Five-year plan predicts shrinking enrollment in Peach schools

alopez@macon.comApril 29, 2014 

FORT VALLEY -- Projections from the state expect enrollment in Peach County schools to decline about 415 students over the next five years.

At a school board work session Tuesday, board member Robert Hammack said projections in the district’s proposed five-year facility plan are disturbing.

“The public doesn’t have faith yet, and they want their children to leave to go somewhere else,” he said. “We understand that Peach County has a good school system right here.”

A copy of the five-year plan was not immediately released Tuesday, but Ben Maddox, the system’s director of operations, confirmed that projections have the district losing 83 students per year.

Hammock’s discussion of projected losses in enrollment came after several board members congratulated principals and staff in attendance for the district’s gains in the College and Career Ready Performance Index, which demonstrated improvements at the district level and across every school in the system in 2013.

Chairman Jamie Johnson said he wants to arrange a peach cobbler celebration for the district’s students.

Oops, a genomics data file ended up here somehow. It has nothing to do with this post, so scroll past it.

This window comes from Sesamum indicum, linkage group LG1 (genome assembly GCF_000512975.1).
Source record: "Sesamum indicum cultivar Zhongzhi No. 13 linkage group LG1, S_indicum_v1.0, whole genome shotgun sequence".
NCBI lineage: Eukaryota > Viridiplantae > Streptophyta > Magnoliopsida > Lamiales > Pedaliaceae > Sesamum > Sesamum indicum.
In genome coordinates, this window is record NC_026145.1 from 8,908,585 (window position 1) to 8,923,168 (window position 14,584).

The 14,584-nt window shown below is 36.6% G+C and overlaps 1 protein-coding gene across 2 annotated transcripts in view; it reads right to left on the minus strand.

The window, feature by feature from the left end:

“Our students need to be celebrated,” he said. Hammock said the school system needs help in attracting students and providing the ones it already has with the best education.

“What I’d like to do is challenge the parents and the community to help,” he said, noting that parents largely were absent from Tuesday’s meeting.

Interim superintendent search ongoing

Superintendent Joe Ann Denning will retire at the end of June, and the search for her temporary replacement is underway.

The job opening for Peach County interim superintendent has been posted, and the district already has started receiving applications, Johnson said. Submissions will be cut off in the next week or two, and the board will work to narrow the field for the interview stage, he said.

Budget presentation postponed

Monday, Gov. Nathan Deal signed the fiscal 2015 budget that will add $535 million to public schools as compared to the 2014 budget. Some of that money will fund technology infrastructure and enrollment growth, and some of the funds will allow districts to increase instructional days, reduce teacher furloughs or increase teacher salaries.

After spending nearly four hours in a closed meeting discussing personnel matters, the school board voted to postpone discussing the district’s fiscal 2015 budget until the May 6 board meeting.

It is still unclear how the increase in state funding will affect Peach County, said Denning, because the district has some personnel funded this year under federal grants that it will not have next year.

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